Bluefield Technologies tested its methane-detecting sensor aboard a helicopter in December 2018. Credit: Bluefield Technologies

SAN FRANCISCO — Bluefield Technologies is signing up additional customers in the wake of a recent aerial demonstration of its optical sensor to detect methane leaks.

During a December demonstration, the sensor proved it could detect methane from a helicopter rather than one of the microsatellites Bluefield plans to launch. Still, the demonstration validated the startup’s technological approach for detecting the spectral signature of gases and produced “science that is meaningful for our clients,” Yotam Ariel, Bluefield chief executive, told SpaceNews. Now, Bluefield is focused on optimizing the sensor for spaceflight, he added.

Bluefield, founded in 2017 in Palo Alto, California, plans to launch its first methane-detecting microsatellite in 2020 and to have about eight in orbit by 2023, Ariel said.

Bluefield already is working with three of the world’s largest oil and gas companies, including French multinational Total S.A., Ariel said.

“We are demonstrating our sensor to clients and scoping out the service: what facilities we will monitor and the emissions we can detect,” Ariel said.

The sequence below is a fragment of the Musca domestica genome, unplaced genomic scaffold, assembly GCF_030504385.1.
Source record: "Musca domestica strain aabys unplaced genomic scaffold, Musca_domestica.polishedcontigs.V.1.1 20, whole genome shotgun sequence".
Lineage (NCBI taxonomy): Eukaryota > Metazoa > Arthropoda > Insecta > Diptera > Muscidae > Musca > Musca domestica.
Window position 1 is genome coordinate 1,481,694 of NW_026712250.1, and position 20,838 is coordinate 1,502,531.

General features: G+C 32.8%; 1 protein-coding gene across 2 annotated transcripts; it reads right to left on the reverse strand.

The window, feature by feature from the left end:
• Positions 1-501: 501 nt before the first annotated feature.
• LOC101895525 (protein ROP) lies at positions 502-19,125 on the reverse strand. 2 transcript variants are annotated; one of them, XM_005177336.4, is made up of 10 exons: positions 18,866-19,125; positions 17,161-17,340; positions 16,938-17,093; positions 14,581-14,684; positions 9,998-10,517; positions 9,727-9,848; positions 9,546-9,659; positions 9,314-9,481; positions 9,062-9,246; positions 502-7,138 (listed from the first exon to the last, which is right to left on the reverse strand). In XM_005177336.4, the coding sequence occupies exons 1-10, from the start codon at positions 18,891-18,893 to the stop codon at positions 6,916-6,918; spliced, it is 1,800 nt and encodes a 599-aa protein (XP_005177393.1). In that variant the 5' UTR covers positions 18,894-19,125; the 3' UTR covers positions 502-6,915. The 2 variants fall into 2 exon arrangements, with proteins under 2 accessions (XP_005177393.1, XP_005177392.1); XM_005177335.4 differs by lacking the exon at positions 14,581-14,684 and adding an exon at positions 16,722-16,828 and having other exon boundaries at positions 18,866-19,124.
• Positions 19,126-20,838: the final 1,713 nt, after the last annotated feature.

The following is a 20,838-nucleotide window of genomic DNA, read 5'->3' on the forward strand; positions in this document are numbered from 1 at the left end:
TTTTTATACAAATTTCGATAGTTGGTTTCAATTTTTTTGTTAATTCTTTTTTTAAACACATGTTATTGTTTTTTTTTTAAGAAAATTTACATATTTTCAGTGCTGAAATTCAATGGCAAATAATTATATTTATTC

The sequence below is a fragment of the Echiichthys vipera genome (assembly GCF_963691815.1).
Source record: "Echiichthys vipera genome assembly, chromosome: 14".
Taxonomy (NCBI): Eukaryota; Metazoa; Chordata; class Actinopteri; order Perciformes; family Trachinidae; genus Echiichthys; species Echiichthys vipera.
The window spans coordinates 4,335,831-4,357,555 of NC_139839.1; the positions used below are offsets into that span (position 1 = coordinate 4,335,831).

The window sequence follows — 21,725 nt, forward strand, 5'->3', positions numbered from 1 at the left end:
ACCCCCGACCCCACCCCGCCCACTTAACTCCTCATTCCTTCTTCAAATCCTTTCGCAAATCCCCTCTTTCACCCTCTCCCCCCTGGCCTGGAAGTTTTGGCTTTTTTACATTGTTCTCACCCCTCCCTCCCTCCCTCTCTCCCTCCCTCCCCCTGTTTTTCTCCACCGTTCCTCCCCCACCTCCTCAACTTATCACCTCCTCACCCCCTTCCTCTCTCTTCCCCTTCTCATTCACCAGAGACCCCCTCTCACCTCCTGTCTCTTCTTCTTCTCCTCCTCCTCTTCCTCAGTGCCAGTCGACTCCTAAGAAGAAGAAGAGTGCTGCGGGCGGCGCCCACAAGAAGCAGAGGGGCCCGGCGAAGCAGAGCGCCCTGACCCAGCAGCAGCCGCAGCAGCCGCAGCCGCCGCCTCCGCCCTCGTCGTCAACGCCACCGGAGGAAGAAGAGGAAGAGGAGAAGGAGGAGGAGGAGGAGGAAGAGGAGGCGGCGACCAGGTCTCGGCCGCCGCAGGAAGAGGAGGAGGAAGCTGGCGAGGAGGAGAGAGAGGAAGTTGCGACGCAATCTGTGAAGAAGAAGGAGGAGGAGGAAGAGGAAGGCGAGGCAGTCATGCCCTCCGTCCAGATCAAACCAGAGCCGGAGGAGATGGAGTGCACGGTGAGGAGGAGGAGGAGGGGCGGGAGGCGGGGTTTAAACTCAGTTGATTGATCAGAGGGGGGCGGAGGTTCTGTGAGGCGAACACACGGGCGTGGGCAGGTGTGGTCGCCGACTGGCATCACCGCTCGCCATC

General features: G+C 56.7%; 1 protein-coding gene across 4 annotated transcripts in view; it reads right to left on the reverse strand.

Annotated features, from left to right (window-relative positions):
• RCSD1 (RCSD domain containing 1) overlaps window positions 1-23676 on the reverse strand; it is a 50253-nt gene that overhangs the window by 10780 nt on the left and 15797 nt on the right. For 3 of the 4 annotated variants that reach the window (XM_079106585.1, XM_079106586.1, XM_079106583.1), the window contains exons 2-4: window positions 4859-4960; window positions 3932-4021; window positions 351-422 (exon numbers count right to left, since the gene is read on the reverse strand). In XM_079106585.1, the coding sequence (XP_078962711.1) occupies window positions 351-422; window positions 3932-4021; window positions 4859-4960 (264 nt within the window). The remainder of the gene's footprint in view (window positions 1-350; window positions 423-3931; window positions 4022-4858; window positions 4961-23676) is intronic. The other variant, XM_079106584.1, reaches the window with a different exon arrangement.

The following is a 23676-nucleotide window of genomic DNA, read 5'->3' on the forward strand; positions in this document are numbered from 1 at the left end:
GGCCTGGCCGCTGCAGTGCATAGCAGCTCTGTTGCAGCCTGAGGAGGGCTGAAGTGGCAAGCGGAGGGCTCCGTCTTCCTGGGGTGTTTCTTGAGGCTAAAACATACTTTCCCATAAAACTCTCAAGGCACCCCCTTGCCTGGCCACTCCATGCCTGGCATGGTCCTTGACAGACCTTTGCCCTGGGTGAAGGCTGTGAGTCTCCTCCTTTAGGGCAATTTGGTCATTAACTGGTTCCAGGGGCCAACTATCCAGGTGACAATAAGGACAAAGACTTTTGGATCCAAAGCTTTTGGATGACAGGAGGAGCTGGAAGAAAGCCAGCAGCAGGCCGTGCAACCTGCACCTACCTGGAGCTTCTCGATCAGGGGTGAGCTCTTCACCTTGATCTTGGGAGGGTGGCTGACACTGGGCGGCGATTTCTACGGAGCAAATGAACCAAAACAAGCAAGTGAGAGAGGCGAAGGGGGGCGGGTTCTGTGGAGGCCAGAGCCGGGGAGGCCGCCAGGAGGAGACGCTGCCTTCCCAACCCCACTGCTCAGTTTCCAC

Bluefield also is participating in a project financed by the California Energy Commission and the startup has a contract with Canada’s Department of National Defence.

Companies and government agencies around the world are looking for ways to monitor greenhouse gas emissions in the wake of the 2015 Paris climate agreement, which requires countries to report progress in reducing emissions.

While currently focused on methane, Bluefield intends to apply its technology to detect other gases.

“Now, we have limited capacity so we focus on methane detection for large oil and gas companies,” Ariel said. “As we grow, we will have more capacity to serve other markets, like government, banks and defense clients. We will also monitor more gases like nitrogen dioxide, sulfur dioxide, carbon dioxide.”

Since its inception, Bluefield has raised “several million dollars,” Ariel said. In late 2019, the firm is likely to seek additional funding to complete satellite development. “Right now, we have all the money we need,” Ariel said.

Bluefield investors include wealthy individuals from the energy sector and two venture capital funds. Unshackled Ventures, a venture capital fund focused on foreign-born entrepreneurs, led Bluefield’s $250,000 seed round. More recently, Bluefield obtained funding from Village Global, an early-stage venture capital firm supported by successful entrepreneurs including Jeff Bezos, Mark Zuckerberg and Bill Gates.

“That fund has opened up doors for new funding for us,” Ariel said. “It has made life much easier.”

Debra Werner is a correspondent for SpaceNews based in San Francisco. Debra earned a bachelor’s degree in communications from the University of California, Berkeley, and a master’s degree in Journalism from Northwestern University. She...